This is absolutely mandatory and was agreed on April 25, 2005. The agreement states that the EU and Bulgaria agree that we will become a member of the Eurozone and Schengen. So this is not such a difficult task and I am sorry that 12 years later this has not yet happened.
- How did you imagine what our country would look like after NATO and EU membership?
- To be honest, I did not have a very clear idea of what Bulgaria would be like, but I had a basic understanding and that was that the future of the East is the West. I knew that Bulgaria would become like the West, because I was influenced in some way by Zbigniew Brzezinski’s theory of convergence. He preached the merging of the two systems, but even in his book this merging was not intended to take place in such a radical way – that most Eastern European countries would simply start living like those in the western part of the continent. I believed in this law until a few weeks ago when I visited Beijing. I had not been there for 10 years and I saw that there were no similarities between Beijing today and Beijing then. This city has become the cosmopolitan capital of the planet, somewhere between New York, London, Paris and Moscow. China is making an exceptional request to become the center of the planet. I am already beginning to wonder whether the West is still the future of the East or the East has already become the future of the West. So now I am in a state of hesitation.
- 10 years after Bulgaria’s membership in the EU, what did our country gain and what did it lose?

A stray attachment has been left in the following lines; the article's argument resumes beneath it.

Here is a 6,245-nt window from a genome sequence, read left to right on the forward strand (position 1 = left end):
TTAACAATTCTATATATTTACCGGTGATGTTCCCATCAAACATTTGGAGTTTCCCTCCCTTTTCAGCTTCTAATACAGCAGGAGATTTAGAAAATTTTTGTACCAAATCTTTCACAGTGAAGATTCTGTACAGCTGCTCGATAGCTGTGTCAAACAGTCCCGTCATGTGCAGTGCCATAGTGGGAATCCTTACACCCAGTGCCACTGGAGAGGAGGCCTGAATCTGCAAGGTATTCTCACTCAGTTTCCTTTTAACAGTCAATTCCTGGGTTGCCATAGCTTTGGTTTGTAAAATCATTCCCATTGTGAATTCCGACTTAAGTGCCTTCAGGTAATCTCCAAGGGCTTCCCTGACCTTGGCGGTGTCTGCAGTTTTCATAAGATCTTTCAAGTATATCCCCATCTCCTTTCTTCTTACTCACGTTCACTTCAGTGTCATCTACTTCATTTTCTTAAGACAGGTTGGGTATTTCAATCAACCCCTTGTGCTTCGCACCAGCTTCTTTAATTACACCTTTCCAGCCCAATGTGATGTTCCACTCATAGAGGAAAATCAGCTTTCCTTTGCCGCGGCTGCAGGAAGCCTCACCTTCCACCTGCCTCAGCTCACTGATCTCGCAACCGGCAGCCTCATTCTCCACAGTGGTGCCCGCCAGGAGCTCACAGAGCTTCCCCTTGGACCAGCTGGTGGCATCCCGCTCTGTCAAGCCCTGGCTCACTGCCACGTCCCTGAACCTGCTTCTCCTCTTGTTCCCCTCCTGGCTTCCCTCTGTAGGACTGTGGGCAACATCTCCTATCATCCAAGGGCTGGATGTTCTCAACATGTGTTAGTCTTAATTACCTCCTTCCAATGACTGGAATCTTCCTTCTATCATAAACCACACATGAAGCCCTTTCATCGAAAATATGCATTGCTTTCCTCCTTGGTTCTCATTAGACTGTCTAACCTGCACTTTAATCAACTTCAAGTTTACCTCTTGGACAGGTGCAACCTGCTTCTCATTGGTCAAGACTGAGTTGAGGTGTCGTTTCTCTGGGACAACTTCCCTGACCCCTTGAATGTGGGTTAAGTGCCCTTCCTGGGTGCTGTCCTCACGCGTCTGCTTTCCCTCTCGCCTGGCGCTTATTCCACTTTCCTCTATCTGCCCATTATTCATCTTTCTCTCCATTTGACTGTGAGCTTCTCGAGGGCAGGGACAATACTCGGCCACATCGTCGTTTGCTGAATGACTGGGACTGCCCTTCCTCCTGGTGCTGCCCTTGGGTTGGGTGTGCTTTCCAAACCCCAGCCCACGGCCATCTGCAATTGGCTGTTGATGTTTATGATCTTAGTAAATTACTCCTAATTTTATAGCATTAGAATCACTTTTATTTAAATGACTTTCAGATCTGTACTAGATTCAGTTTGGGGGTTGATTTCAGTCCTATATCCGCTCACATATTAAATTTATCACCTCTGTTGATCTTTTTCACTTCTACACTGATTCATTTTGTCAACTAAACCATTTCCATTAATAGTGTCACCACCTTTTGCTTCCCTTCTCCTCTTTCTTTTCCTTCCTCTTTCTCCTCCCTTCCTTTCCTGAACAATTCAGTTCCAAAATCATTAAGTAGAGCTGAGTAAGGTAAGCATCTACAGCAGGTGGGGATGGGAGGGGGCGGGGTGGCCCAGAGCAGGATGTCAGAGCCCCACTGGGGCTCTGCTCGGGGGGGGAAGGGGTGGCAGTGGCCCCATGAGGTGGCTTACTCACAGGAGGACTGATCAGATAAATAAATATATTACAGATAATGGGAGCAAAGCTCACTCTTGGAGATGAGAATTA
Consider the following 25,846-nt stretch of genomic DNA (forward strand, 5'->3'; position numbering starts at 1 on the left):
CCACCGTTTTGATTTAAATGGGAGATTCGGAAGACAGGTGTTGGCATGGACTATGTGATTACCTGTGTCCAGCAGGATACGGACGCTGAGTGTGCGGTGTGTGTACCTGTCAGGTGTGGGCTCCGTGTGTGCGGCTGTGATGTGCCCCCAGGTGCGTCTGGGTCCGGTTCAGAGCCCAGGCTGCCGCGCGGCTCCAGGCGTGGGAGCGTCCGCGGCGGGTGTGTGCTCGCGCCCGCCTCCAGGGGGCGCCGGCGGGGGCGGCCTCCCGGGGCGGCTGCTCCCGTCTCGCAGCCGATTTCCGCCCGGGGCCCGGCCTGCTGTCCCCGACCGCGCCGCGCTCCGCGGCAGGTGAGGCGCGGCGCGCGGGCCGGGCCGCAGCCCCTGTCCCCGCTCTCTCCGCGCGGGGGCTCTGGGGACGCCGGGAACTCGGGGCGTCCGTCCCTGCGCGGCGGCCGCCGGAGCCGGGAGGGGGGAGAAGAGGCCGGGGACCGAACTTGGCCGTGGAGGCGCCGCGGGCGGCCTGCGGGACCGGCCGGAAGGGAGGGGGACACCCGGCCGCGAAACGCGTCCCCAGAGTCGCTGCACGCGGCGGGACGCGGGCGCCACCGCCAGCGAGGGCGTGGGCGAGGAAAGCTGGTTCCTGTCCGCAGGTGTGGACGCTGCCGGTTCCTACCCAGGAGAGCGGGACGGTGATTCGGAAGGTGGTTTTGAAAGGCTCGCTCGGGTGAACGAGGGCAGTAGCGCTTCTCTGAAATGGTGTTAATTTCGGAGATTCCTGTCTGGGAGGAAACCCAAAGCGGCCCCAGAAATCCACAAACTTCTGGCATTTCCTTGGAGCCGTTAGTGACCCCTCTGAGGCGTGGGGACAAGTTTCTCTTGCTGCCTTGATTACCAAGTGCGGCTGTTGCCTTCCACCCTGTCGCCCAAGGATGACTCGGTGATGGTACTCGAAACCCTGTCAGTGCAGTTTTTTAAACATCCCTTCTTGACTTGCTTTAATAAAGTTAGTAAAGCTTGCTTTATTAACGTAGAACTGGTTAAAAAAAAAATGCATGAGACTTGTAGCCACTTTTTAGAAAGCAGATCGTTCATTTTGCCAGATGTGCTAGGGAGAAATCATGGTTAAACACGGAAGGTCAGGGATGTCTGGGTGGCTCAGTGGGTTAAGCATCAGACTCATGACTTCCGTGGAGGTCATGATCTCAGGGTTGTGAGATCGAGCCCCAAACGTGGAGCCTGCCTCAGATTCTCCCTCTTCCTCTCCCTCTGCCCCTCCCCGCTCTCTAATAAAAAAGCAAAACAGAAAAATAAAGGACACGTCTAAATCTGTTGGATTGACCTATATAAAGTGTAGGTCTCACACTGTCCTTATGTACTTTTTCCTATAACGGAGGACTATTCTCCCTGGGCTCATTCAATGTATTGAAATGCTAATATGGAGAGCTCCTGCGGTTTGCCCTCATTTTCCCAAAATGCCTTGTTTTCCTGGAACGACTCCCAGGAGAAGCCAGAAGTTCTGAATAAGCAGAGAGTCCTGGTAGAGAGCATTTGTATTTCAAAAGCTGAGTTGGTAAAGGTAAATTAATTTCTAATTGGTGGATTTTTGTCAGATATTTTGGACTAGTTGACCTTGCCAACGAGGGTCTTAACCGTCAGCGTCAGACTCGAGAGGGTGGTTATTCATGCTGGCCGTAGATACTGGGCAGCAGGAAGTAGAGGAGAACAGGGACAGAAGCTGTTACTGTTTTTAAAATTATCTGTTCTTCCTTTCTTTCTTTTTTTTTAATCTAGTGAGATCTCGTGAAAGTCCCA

- Bulgaria has lost part of the chaos that reigned in our country, part of the chaos in which we lived, things that you are not at all sad to lose. What we won is very difficult to calculate? We have won the freedom to travel and study wherever we want in each of the 27 EU member states where we want universities, and in many universities and completely free of charge. We have gained this mobility, as well as the fact that future generations now speak several languages fluently. We used to learn English as a foreign language, now we learn it as a common language. We have won the fact that Bulgaria can participate equally in the governance of Europe, even with our participation we have managed to impose specific policies in the digital sector. I do not want to talk about EU funds, because this is a distorted notion of the EU – that we are there to take some money and come out happy. This money is given to bring Bulgaria’s economy closer to that of the West. This is happening little by little, we are the poorest country in the EU, unfortunately, but if we were outside the EU, we would be much worse.